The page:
CLEARWATER, Fla. -- If Cole Hamels misses the beginning of the season, the Phillies might use a fifth starter to get through the first couple of weeks of April.
Then again, they could work the rotation so they only use four starters until he returns.
But barring an unforeseen development, Phillies right-hander Roberto Hernandez will be in the rotation. He signed a one-year, $4.5 million contract in December and is a near certainty to get his share of starts this season. Miguel Alfredo Gonzalez, Jonathan Pettibone, Ethan Martin and others are in camp, but it is highly unlikely the Phillies paid Hernandez to start the season in the bullpen.
Hernandez struggled in two innings Wednesday in a 4-3 loss to the Blue Jays in the Grapefruit League opener at Bright House Field, which was called in the middle of the seventh because of rain. The righty allowed a solo home run to Jose Bautista in the first inning and two drives off the wall in the second inning to score a run.
"Everything was up," Hernandez said. "I don't know what happened today. I'll continue to work, get ready for my next start and keep the ball down."
"He threw more four-seamers than he normally does," Phillies manager Ryne Sandberg said. "He pitched behind the count, and the balls that were hit were four-seamers for the most part. They were up a little bit. A couple of those balls, in my opinion, were wind-aided to center field. It didn't sound so good off the bat."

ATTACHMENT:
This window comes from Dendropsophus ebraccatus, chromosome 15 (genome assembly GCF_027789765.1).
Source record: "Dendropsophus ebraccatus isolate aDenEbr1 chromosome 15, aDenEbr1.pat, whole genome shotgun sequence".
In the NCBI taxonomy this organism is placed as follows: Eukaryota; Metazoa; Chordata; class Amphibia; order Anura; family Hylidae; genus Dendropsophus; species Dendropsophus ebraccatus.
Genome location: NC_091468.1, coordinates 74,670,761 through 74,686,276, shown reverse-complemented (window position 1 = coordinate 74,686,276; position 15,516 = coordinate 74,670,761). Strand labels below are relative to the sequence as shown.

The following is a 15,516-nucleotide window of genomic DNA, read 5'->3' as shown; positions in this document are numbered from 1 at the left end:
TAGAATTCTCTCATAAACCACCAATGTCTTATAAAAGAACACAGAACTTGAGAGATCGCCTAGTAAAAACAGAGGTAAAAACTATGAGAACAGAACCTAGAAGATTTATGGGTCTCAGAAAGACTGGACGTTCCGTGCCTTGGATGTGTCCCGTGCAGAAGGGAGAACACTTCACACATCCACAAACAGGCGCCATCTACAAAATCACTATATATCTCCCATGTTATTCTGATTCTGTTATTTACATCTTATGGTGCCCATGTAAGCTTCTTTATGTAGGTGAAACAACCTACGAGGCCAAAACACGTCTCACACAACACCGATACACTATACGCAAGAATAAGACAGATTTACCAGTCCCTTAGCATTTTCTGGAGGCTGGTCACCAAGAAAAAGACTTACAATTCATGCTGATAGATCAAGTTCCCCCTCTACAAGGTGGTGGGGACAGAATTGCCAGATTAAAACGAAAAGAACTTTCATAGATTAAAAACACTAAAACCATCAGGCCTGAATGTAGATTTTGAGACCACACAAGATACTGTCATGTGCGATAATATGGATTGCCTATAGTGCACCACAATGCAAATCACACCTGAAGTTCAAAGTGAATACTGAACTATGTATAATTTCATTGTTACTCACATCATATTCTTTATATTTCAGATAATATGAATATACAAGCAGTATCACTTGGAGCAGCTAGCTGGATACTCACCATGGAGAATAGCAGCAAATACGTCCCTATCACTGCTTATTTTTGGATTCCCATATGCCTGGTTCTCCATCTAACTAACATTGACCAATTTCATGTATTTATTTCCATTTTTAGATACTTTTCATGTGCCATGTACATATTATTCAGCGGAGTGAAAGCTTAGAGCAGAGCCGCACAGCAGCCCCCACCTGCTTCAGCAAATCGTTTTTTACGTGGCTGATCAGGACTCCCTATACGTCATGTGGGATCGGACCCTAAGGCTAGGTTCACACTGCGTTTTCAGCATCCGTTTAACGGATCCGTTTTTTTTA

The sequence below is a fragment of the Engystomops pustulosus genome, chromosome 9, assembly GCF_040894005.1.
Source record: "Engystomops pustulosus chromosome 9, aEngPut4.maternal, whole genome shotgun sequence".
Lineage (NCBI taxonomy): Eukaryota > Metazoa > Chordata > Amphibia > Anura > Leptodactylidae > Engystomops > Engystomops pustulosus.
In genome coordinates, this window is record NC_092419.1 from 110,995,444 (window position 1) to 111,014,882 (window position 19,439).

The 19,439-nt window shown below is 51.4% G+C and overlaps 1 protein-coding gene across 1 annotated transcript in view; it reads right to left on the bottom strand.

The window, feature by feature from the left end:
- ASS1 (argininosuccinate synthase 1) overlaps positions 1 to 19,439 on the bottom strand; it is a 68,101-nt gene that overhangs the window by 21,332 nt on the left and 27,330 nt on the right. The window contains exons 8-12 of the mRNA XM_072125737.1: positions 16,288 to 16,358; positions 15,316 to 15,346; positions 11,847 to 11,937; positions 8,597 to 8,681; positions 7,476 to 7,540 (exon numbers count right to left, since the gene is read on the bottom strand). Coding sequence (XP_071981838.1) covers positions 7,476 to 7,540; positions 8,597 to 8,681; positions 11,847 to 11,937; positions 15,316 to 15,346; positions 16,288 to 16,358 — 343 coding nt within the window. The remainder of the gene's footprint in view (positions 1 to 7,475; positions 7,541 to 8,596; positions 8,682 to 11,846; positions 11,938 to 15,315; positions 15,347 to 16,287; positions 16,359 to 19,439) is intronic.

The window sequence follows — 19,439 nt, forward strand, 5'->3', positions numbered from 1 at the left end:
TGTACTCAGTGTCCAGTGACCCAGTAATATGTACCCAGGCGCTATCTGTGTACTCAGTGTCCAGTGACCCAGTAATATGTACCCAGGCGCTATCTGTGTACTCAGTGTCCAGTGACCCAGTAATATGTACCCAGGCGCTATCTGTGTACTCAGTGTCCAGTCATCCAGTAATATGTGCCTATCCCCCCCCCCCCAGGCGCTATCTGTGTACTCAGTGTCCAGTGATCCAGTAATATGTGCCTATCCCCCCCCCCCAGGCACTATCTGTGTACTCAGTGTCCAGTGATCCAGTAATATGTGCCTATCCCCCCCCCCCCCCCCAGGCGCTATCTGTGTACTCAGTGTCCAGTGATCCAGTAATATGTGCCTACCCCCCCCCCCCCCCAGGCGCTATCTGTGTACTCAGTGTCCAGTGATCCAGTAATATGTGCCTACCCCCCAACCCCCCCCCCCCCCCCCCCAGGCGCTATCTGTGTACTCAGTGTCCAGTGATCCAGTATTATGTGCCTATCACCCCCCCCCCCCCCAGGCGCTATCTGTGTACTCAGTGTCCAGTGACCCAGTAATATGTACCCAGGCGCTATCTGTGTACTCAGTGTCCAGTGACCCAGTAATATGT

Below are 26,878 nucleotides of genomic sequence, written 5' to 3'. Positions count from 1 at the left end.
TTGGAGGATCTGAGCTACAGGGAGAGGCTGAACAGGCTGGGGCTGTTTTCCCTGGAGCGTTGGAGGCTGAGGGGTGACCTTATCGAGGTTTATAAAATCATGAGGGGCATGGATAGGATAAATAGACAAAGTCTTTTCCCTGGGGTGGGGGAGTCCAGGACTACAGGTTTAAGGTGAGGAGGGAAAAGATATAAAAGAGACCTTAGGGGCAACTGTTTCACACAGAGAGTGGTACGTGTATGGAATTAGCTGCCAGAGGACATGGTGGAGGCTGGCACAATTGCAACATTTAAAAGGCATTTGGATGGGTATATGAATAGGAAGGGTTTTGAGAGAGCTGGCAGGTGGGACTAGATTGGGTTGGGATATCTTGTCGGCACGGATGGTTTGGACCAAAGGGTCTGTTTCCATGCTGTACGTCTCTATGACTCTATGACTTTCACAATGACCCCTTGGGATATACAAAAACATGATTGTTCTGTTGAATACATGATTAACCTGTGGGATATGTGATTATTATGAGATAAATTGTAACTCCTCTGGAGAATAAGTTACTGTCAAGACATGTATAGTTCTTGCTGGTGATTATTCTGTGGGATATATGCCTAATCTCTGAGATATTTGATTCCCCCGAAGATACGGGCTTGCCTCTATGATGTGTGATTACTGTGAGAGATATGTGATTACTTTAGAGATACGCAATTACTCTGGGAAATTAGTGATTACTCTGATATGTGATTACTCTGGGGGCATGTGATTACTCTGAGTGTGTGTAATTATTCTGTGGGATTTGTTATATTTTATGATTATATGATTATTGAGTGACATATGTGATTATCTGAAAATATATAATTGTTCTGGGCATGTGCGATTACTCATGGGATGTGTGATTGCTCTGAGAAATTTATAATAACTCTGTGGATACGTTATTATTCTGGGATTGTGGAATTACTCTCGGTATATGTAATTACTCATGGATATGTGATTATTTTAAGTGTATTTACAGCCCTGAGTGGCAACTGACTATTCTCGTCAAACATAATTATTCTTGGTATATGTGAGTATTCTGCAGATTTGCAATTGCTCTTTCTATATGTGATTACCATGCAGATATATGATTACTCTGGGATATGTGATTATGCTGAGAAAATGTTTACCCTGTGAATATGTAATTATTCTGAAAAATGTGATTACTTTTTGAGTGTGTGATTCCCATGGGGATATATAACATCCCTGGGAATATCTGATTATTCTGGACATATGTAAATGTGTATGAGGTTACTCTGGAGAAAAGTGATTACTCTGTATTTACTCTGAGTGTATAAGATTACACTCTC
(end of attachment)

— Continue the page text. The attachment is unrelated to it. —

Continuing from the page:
Hernandez allowed 24 home runs in 151 innings last season with the Rays. The Phillies believe that number will improve. But he also has a 5.19 ERA over the past three seasons, so he will need to produce to keep his job. The Rays eventually put him in the bullpen last season because of his struggles.
"Whenever I get the ball, I try to pitch, keep the ball down and get outs," Hernandez said. "I don't have control if I'm moved to bullpen or if I'm starting. But I like starting. ... I feel very good. I'm ready to compete in the season."
Todd Zolecki is a reporter for MLB.com. This story was not subject to the approval of Major League Baseball or its clubs.